(For a different unusual approach to providing electricity in N.H., see Don Kreis’ latest column about the New Hampshire Electric Cooperative, which just returned $4 million to its member customers: here.)
The Keene City Council voted unanimously Thursday night to approve a plan for a citywide community power program, which would allow Keene to purchase electricity on behalf of consumers. It’s the first city in New Hampshire to go forward with the idea. The Keene Sentinel story is here.
At launch, Keene’s program will offer customers four electricity supply products, including the default product from Eversource and three additional supply options that will range from maximum cost savings to maximum renewable energy. “Over time, the Keene Community Power program hopes to incorporate more innovative ideas and partnerships to bring additional cost savings and renewable energy to the City and region at competitive rates.”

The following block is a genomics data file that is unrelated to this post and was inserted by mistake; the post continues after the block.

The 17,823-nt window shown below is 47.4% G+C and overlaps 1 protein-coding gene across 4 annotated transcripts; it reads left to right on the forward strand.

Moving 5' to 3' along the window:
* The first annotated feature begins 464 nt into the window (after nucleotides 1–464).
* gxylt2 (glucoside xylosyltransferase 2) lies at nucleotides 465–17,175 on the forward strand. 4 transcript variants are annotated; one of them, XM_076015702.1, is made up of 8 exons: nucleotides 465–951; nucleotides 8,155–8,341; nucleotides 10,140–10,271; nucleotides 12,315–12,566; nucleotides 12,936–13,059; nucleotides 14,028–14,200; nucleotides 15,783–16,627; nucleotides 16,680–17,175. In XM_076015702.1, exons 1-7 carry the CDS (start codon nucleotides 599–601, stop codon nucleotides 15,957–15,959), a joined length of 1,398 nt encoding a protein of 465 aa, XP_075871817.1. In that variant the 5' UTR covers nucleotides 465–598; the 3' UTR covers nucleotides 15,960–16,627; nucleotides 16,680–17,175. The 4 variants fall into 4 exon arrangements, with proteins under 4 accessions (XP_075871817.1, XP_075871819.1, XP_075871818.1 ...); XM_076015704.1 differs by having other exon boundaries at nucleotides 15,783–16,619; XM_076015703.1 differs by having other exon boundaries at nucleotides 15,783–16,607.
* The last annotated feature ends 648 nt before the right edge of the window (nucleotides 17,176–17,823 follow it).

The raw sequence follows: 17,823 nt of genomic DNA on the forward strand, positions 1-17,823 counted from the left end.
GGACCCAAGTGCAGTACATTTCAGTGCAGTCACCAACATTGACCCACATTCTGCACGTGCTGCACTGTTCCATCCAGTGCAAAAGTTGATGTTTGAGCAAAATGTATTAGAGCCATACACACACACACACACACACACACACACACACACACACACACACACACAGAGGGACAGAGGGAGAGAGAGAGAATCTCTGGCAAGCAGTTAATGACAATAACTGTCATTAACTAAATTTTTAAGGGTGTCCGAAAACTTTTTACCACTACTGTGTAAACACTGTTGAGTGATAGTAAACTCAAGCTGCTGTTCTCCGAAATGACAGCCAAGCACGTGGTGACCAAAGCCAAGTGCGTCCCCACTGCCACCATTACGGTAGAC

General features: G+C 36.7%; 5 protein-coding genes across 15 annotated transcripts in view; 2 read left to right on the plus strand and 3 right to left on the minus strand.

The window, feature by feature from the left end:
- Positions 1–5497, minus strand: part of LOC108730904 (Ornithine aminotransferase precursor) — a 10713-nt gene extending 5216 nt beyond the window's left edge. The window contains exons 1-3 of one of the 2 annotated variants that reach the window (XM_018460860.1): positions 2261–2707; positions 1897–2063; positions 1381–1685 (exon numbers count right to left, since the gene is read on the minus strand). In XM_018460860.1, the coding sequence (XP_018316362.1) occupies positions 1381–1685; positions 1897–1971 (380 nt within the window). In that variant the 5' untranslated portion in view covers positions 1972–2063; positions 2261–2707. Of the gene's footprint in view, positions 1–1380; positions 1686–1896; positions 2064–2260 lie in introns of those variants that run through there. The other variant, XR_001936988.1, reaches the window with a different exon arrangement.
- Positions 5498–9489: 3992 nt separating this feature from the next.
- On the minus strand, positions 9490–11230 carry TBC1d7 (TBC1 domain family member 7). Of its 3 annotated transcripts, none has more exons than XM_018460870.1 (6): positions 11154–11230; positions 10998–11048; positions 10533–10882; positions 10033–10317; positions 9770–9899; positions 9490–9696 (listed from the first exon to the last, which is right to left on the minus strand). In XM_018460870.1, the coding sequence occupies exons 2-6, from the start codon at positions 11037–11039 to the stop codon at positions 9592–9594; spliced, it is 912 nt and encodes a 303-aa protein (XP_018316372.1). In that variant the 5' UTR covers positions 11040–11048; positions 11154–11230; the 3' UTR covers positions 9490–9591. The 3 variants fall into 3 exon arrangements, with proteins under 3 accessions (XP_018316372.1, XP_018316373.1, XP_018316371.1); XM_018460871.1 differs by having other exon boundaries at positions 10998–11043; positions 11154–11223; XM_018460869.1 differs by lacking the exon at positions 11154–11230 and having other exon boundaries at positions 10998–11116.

Community power programs are one of a number of changes that are being made to the traditional utility-monopoly electricity model, with the idea of improving flexibility so we can keep the lights on without destroying the planet.
Community power program was allowed by a state law in 2019. Keene’s plan still has to be approved by the Public Utilities Commission, which has alarmed people by sitting on its hands when asked to push forward energy efficiency; hopefully that won’t extend to this program.